I love their confidence in themselves, their style, their utter freedom from conventional thinking. They have taken real Jewish values and infused them with creativity and off-center implementation. In a way, they bring in the best of the sixties and leave the shmutz behind. I love this sort of stuff.
But strictly as a spectator. I'd never marry a guy with a kippah and an earring (though I might be tempted to date him). That's just not my style. But I'll go to the Carlebach concerts and those strange frummie jam sessions in Park Slope and just wallow in the culture. Recently, I spent an hour on the phone with an Ortho Hippie friend dissecting a very cool section of Tehillim. He learns Tehillim with such love and passion, something I wish I could do, but know I never will. He is a true student of Reb Shlomo in his love of God and constant celebration of life. He owns like 2 pairs of pants. He never eats bleached flour. He's a little bit of a wack job.
I love that kinda guy. I love that kinda stuff. I love that kinda Jew.
Posted by WebGirl at 4:33 AM
20% off at Old Navy, Gap, Banana Republic, PiperLime. Do it through Ebates and get another 3% cash back.
OldNavy.com, Gap.com, BananaRepublic.com, and Piperlime.com are having a 20% off, free shipping sale, until midnight Sunday (today). Enter BFF at checkout. This is an unbelievable sale.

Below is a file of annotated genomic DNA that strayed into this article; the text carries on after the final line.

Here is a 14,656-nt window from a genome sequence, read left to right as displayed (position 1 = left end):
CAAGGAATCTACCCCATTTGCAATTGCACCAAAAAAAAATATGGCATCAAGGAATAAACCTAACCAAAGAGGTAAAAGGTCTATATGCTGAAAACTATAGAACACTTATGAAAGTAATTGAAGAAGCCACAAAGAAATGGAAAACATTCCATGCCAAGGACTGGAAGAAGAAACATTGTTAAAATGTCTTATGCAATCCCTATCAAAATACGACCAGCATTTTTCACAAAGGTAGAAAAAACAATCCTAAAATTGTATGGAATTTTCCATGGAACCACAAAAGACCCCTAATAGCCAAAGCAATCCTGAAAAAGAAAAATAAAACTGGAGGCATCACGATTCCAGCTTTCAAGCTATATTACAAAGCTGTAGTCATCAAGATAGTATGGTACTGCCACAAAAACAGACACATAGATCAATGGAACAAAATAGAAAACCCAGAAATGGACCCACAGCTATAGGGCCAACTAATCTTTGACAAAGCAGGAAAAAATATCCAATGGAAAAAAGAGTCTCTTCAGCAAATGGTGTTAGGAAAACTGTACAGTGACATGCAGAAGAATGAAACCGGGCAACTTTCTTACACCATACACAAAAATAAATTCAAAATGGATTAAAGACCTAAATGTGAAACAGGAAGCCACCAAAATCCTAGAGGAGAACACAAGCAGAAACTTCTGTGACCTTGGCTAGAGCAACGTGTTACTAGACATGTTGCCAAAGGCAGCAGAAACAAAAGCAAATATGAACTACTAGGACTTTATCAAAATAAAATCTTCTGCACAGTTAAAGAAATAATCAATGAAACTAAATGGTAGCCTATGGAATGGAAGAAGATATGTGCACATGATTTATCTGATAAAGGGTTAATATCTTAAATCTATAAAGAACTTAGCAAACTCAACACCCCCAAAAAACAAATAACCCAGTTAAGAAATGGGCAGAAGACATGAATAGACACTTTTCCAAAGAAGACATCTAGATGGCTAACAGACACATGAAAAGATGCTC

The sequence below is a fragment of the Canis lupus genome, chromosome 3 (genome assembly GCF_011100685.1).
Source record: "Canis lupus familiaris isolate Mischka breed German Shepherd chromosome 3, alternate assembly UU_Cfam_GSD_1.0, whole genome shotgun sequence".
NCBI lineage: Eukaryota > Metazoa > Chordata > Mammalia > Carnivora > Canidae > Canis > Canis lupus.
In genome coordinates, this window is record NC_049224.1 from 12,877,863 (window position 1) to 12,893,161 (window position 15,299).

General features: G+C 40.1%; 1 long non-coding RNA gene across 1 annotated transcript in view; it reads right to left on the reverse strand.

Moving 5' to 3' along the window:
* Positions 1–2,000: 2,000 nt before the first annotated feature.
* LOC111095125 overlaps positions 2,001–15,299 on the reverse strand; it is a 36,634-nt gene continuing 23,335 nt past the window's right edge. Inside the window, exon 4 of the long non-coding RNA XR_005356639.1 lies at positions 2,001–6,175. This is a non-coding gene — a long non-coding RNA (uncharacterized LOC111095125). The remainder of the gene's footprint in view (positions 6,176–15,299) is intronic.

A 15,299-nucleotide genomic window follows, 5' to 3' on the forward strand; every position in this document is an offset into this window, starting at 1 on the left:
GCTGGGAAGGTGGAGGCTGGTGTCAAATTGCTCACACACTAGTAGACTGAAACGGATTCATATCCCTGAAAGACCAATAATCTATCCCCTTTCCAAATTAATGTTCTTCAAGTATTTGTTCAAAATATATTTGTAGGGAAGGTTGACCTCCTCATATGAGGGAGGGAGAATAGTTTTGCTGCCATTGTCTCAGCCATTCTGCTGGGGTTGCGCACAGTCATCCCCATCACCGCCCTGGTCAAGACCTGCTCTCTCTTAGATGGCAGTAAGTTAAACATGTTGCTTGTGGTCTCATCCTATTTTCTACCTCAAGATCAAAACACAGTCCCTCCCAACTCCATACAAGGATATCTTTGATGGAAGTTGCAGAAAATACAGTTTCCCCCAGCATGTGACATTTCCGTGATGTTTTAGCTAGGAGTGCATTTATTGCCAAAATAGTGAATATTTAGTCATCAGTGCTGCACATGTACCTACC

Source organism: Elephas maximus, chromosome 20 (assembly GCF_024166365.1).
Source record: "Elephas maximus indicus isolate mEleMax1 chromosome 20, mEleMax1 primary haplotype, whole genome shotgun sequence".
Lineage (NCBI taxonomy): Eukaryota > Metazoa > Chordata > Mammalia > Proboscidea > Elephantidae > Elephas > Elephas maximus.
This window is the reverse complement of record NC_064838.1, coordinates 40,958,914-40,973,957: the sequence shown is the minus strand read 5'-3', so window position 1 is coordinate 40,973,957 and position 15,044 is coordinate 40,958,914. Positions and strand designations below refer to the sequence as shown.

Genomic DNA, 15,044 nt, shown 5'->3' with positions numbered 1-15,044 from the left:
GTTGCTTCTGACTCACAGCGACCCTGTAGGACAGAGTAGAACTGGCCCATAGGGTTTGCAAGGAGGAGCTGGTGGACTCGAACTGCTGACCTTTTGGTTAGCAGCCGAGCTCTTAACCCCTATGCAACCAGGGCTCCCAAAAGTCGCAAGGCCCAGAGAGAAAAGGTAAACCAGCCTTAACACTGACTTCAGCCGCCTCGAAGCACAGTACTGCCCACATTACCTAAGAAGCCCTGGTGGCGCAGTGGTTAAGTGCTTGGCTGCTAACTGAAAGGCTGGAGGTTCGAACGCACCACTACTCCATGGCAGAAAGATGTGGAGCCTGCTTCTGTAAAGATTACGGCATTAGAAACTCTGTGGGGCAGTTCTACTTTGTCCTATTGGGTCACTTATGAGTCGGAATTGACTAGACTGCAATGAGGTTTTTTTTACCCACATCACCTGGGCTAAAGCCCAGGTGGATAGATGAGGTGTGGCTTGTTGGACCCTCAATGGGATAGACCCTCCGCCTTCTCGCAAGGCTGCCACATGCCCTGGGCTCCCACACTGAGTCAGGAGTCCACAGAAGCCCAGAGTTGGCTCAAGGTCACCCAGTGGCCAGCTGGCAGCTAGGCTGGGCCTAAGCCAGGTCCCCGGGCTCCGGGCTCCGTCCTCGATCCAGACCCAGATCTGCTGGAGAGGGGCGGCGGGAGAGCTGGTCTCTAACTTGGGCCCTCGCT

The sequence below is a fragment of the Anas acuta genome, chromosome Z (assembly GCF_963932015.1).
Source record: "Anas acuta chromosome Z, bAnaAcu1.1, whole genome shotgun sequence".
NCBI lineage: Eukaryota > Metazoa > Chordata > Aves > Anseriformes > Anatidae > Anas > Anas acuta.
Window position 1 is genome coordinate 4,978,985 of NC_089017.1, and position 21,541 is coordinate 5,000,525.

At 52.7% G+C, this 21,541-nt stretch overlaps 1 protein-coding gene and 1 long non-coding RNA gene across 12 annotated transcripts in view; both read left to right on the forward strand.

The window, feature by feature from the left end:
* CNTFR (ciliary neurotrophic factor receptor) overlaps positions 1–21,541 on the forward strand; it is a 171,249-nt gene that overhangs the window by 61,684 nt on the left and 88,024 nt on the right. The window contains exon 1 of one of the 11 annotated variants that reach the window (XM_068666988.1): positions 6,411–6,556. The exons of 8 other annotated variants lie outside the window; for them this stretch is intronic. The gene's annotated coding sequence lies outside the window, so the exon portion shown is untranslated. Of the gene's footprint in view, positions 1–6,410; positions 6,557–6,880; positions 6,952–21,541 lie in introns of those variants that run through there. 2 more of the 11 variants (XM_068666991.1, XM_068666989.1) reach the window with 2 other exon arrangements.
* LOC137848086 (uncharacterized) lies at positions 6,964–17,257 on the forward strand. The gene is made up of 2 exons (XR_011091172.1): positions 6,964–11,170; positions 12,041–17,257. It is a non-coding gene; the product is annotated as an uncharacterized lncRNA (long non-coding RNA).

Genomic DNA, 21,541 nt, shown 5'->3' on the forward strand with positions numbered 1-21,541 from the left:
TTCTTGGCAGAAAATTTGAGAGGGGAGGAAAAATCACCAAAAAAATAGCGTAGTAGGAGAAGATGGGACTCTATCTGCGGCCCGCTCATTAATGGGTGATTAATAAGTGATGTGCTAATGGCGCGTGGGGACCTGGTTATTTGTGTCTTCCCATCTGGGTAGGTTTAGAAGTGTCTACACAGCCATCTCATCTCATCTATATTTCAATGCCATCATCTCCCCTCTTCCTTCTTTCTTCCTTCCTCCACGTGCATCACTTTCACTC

I got a whole buncha long sleeve tees for less than ten bucks each! If you shop these stores through Ebates, you'll save an additional 3%. First-timers at Ebates will get $5 and save 3%.
Posted by WebGirl at 3:53 AM
Friday, September 19, 2008
Could Charlie Gibson's utter contempt for Sarah Palin be more obvious? Let's compare him asking Palin and Obama virtually identical questions. I've transcribed the interview snippets, but do watch the YouTube clips for the apparent visual cues of his hatred of Palin and his love for Obama.
First Palin (about 38 seconds in):
Gibson: What if Israel decided it felt threatened and needed to take out the Iranian nuclear facilities?Now, Obama (5:07 in):
Palin: Well first, we are friends of Israel and I don't think that we should second-guess the measures that Israel has to take to defend themselves and for their security.
Gibson: So if we wouldn't second-guess it and they decided they needed to do it because Iran was an existential threat, we would be cooperative or agreeable/agree with that?
Palin: I don't think we can second-guess what Israel has to do to secure its nation.